24
Dec 15

Creating frequency table and histogram and using Excel macros - Exercise 2.3

Creating frequency table and histogram and using Excel macros.

Most of Exercise 2.3 you have to do by hand. I use this opportunity to show how to use Excel macros to automate repetitive tasks.

Simulation steps

  1. Simulate the coin 10 times
  2. The sum of the simulated values gives the binomial variable with 10 repetitions.
  3. We need to record 20 observations on the binomial. For this, we put references to the cell, containing the binomial, to 20 cells.
  4. Next we want to convert references to numbers. Doing this by hand would be tedious, so I show how to use macros to repeat the same operation 20 times.

There are two ways to create macros.

One is by telling Excel to record your actions on the screen; then it remains to execute the created macro the necessary number of times. Anybody can do this.

Another, more complex and versatile, way is by programming in Visual Basic. This second way is so powerful that financial analysts use it for creating automated trading strategies. I learnt everything I know about Visual Basic from Office Help. Unfortunately, Microsoft decided to move the most part of Office Help, including all examples, to the Office site. One of their arguments is that chm files used for Office Help are not secure. However, you can still find and download them to use offline. For example, the help file for Excel is "Excel 2013 Developer Documentation.chm"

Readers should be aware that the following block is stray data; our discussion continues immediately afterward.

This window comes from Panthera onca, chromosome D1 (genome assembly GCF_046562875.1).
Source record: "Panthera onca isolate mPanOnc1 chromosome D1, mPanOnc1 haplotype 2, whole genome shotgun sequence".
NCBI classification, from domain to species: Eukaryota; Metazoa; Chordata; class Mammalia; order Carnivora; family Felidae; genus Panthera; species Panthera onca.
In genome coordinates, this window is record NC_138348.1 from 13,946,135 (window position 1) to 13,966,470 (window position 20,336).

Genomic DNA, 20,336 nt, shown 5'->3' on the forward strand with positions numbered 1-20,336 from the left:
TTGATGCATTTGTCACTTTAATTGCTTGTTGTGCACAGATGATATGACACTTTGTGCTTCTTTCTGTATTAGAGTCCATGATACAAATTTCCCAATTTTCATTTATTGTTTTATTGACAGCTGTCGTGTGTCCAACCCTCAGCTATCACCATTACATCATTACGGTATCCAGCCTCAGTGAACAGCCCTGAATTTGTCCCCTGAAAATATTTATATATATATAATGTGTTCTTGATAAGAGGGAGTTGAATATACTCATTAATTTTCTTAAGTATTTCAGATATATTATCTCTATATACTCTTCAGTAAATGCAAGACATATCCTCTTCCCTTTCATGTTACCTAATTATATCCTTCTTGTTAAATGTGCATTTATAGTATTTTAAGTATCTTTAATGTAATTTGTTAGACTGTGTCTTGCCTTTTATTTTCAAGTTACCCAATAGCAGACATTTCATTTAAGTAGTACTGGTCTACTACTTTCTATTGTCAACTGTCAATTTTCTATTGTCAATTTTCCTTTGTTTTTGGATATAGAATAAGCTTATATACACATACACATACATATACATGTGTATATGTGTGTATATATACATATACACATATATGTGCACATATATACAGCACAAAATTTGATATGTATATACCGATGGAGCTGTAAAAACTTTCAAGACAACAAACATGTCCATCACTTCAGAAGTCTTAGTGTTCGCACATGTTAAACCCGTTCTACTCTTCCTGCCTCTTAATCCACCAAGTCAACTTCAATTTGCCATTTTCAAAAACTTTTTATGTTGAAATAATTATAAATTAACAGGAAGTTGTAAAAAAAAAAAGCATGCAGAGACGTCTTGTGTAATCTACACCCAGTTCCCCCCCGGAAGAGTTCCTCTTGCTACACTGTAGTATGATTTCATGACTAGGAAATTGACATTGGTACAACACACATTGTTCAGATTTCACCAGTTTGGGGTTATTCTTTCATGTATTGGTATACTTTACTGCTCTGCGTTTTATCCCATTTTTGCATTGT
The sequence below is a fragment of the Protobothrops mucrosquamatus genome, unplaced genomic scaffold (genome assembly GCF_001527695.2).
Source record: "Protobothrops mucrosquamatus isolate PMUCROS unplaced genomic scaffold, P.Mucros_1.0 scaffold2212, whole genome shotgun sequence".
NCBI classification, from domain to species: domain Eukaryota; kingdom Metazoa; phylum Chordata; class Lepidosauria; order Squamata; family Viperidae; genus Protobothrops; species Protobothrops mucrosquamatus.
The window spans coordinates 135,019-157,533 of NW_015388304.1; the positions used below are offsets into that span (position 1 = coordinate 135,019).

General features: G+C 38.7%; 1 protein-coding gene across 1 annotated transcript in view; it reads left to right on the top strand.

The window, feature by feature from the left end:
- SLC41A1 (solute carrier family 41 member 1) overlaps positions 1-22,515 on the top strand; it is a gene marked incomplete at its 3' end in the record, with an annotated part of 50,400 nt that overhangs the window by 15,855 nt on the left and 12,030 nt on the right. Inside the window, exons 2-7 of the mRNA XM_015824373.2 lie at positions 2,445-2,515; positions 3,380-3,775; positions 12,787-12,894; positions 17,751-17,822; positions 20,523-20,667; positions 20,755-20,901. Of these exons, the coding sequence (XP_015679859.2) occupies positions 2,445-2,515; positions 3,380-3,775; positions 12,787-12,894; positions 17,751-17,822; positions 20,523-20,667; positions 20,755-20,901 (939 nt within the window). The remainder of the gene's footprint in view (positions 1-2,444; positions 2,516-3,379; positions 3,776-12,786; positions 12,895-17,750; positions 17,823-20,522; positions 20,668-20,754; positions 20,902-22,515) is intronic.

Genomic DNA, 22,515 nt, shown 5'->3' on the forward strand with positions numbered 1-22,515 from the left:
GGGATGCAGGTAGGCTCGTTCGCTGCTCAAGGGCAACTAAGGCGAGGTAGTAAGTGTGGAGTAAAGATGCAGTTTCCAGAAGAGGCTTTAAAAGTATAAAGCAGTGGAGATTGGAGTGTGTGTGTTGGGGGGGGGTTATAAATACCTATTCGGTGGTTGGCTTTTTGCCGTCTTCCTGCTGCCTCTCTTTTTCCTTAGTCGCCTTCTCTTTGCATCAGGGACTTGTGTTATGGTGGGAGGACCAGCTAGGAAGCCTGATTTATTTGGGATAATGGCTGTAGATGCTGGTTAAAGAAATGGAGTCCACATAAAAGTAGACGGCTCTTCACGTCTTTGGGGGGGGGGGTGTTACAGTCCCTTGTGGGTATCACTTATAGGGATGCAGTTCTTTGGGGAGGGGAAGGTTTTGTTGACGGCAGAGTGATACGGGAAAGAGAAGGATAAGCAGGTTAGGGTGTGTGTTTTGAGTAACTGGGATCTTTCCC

Ex_2.3_Frame

Creating frequency table and histogram - click to view video

2 Responses for "Creating frequency table and histogram and using Excel macros - Exercise 2.3"

  1. […] except that the observations are put in the order of decreasing frequencies. Recall that on the histogram we put frequencies against values of the variable, so on the Pareto chart we additionally move more […]

  2. […] don't know that all simulation can be done in Excel. See examples: Exercise 2.1, Exercise 2.2, Exercise 2.3, Exercise 2.4, Example 2.2, and this post about active learning. Even the law of large numbers […]

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